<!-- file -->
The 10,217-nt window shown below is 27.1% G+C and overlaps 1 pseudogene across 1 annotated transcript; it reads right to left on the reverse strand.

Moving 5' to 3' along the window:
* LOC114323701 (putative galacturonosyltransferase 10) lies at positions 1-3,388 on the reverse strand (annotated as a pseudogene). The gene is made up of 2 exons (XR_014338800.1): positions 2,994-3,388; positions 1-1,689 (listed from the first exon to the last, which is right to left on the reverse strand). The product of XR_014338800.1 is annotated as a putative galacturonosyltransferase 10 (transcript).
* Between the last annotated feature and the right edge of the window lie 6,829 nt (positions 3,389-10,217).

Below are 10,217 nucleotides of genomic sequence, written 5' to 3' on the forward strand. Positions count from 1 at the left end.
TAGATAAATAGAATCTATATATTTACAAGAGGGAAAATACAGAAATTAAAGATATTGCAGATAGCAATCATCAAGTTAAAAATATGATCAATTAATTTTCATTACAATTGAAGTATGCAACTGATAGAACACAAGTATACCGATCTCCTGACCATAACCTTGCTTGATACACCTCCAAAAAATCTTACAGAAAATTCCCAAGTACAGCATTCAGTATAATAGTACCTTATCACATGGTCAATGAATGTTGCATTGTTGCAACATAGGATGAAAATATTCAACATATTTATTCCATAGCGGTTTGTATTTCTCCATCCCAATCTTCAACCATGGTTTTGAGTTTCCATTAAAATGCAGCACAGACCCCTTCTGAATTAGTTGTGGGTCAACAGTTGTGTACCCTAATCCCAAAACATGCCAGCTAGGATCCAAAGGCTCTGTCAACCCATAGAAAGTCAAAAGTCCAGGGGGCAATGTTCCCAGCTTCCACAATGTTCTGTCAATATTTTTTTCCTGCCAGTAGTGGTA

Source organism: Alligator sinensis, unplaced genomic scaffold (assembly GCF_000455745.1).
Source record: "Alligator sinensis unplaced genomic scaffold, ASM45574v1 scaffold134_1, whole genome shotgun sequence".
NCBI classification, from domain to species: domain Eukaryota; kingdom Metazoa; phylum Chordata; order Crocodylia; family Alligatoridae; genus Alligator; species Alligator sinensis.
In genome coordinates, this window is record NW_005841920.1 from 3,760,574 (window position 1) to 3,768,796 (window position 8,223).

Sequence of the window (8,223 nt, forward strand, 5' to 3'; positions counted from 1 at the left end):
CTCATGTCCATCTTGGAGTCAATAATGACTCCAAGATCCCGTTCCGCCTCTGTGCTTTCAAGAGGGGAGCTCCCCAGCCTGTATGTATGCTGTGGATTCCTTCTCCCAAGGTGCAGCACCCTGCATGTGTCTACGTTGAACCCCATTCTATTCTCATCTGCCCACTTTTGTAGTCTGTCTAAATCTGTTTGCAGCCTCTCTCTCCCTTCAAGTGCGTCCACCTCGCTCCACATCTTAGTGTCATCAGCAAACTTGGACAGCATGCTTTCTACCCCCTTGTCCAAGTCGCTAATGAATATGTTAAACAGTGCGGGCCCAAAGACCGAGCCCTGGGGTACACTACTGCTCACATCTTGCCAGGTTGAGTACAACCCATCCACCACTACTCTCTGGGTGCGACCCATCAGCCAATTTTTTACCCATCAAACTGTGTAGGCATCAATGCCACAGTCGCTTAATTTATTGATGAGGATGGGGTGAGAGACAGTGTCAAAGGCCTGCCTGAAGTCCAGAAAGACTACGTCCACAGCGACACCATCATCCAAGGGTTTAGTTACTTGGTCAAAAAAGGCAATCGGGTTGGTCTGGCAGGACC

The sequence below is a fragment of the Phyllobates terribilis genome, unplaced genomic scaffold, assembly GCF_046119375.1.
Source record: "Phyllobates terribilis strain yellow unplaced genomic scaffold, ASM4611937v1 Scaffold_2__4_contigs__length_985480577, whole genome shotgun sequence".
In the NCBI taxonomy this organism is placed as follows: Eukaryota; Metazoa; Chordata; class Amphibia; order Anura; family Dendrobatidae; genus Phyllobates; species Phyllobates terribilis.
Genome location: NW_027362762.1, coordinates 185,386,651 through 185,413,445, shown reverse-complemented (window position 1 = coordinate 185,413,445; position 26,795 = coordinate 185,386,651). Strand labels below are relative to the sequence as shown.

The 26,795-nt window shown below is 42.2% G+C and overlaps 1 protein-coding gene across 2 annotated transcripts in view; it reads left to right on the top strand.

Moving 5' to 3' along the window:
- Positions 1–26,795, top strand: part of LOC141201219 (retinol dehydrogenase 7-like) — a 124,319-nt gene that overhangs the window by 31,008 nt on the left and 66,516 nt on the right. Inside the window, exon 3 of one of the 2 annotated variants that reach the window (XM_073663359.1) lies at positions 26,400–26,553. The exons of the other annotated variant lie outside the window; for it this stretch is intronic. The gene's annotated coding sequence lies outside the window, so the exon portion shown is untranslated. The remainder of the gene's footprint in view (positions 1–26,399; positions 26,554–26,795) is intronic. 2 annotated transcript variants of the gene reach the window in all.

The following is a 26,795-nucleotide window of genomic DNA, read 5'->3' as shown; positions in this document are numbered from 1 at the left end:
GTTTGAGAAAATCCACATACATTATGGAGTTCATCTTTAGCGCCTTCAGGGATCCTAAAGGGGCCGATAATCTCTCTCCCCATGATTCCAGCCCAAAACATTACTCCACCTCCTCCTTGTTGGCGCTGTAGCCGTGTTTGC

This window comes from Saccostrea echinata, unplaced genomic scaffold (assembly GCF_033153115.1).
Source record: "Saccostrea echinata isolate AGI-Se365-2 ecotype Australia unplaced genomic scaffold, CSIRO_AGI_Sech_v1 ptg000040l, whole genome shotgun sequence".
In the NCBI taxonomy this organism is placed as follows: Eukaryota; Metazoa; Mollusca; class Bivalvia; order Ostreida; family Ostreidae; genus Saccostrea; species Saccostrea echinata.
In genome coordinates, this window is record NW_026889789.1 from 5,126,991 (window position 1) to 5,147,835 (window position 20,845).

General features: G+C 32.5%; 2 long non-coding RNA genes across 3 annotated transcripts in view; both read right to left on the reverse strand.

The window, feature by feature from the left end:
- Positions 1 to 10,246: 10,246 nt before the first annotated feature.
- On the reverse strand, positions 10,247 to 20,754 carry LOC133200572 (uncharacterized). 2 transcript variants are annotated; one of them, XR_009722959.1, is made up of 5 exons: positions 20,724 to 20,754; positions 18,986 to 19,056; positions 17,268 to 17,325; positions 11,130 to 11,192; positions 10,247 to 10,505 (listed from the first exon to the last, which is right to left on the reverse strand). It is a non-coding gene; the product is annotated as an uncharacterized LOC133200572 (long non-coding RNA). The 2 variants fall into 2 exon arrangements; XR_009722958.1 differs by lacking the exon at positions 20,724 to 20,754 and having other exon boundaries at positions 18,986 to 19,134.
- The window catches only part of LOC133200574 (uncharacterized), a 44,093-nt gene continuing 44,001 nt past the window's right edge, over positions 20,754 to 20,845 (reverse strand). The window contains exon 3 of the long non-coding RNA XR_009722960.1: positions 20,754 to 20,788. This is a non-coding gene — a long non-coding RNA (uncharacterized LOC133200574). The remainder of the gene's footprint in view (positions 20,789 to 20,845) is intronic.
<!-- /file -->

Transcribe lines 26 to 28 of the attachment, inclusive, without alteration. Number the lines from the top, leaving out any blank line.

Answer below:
General features: G+C 32.5%; 2 long non-coding RNA genes across 3 annotated transcripts in view; both read right to left on the reverse strand.

The window, feature by feature from the left end:
- Positions 1 to 10,246: 10,246 nt before the first annotated feature.